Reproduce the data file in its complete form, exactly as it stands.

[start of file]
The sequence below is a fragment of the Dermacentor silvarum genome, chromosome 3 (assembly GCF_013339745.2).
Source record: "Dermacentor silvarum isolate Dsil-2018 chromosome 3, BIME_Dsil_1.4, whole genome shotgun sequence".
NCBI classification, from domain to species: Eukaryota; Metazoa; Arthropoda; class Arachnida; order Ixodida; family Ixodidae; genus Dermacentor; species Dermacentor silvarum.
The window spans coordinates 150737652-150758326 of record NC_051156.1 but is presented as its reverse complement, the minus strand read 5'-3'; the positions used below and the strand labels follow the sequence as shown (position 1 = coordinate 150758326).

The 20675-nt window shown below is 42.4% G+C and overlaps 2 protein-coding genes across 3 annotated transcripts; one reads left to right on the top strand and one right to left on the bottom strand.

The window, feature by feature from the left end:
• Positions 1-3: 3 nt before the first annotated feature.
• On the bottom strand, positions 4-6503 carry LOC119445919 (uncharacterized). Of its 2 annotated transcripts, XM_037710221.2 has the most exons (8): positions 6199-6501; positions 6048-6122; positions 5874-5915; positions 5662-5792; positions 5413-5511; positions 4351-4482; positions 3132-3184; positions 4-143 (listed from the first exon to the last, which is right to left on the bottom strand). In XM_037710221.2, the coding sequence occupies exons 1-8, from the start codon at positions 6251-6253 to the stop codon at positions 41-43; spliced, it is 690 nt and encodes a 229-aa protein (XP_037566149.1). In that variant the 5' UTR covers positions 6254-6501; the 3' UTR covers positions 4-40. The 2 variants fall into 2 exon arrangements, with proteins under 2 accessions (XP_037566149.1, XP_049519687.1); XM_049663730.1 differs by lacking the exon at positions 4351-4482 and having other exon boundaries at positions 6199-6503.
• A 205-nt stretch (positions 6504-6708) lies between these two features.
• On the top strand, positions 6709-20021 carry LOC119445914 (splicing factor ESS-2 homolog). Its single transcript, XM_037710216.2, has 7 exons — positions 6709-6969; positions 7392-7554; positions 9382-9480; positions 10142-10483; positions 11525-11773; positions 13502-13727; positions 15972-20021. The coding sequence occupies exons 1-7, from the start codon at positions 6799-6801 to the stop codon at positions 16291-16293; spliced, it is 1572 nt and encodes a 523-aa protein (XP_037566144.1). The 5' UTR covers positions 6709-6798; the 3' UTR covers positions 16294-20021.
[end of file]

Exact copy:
The sequence below is a fragment of the Dermacentor silvarum genome, chromosome 3 (assembly GCF_013339745.2).
Source record: "Dermacentor silvarum isolate Dsil-2018 chromosome 3, BIME_Dsil_1.4, whole genome shotgun sequence".
NCBI classification, from domain to species: Eukaryota; Metazoa; Arthropoda; class Arachnida; order Ixodida; family Ixodidae; genus Dermacentor; species Dermacentor silvarum.
The window spans coordinates 150737652-150758326 of record NC_051156.1 but is presented as its reverse complement, the minus strand read 5'-3'; the positions used below and the strand labels follow the sequence as shown (position 1 = coordinate 150758326).

The 20675-nt window shown below is 42.4% G+C and overlaps 2 protein-coding genes across 3 annotated transcripts; one reads left to right on the top strand and one right to left on the bottom strand.

The window, feature by feature from the left end:
• Positions 1-3: 3 nt before the first annotated feature.
• On the bottom strand, positions 4-6503 carry LOC119445919 (uncharacterized). Of its 2 annotated transcripts, XM_037710221.2 has the most exons (8): positions 6199-6501; positions 6048-6122; positions 5874-5915; positions 5662-5792; positions 5413-5511; positions 4351-4482; positions 3132-3184; positions 4-143 (listed from the first exon to the last, which is right to left on the bottom strand). In XM_037710221.2, the coding sequence occupies exons 1-8, from the start codon at positions 6251-6253 to the stop codon at positions 41-43; spliced, it is 690 nt and encodes a 229-aa protein (XP_037566149.1). In that variant the 5' UTR covers positions 6254-6501; the 3' UTR covers positions 4-40. The 2 variants fall into 2 exon arrangements, with proteins under 2 accessions (XP_037566149.1, XP_049519687.1); XM_049663730.1 differs by lacking the exon at positions 4351-4482 and having other exon boundaries at positions 6199-6503.
• A 205-nt stretch (positions 6504-6708) lies between these two features.
• On the top strand, positions 6709-20021 carry LOC119445914 (splicing factor ESS-2 homolog). Its single transcript, XM_037710216.2, has 7 exons — positions 6709-6969; positions 7392-7554; positions 9382-9480; positions 10142-10483; positions 11525-11773; positions 13502-13727; positions 15972-20021. The coding sequence occupies exons 1-7, from the start codon at positions 6799-6801 to the stop codon at positions 16291-16293; spliced, it is 1572 nt and encodes a 523-aa protein (XP_037566144.1). The 5' UTR covers positions 6709-6798; the 3' UTR covers positions 16294-20021.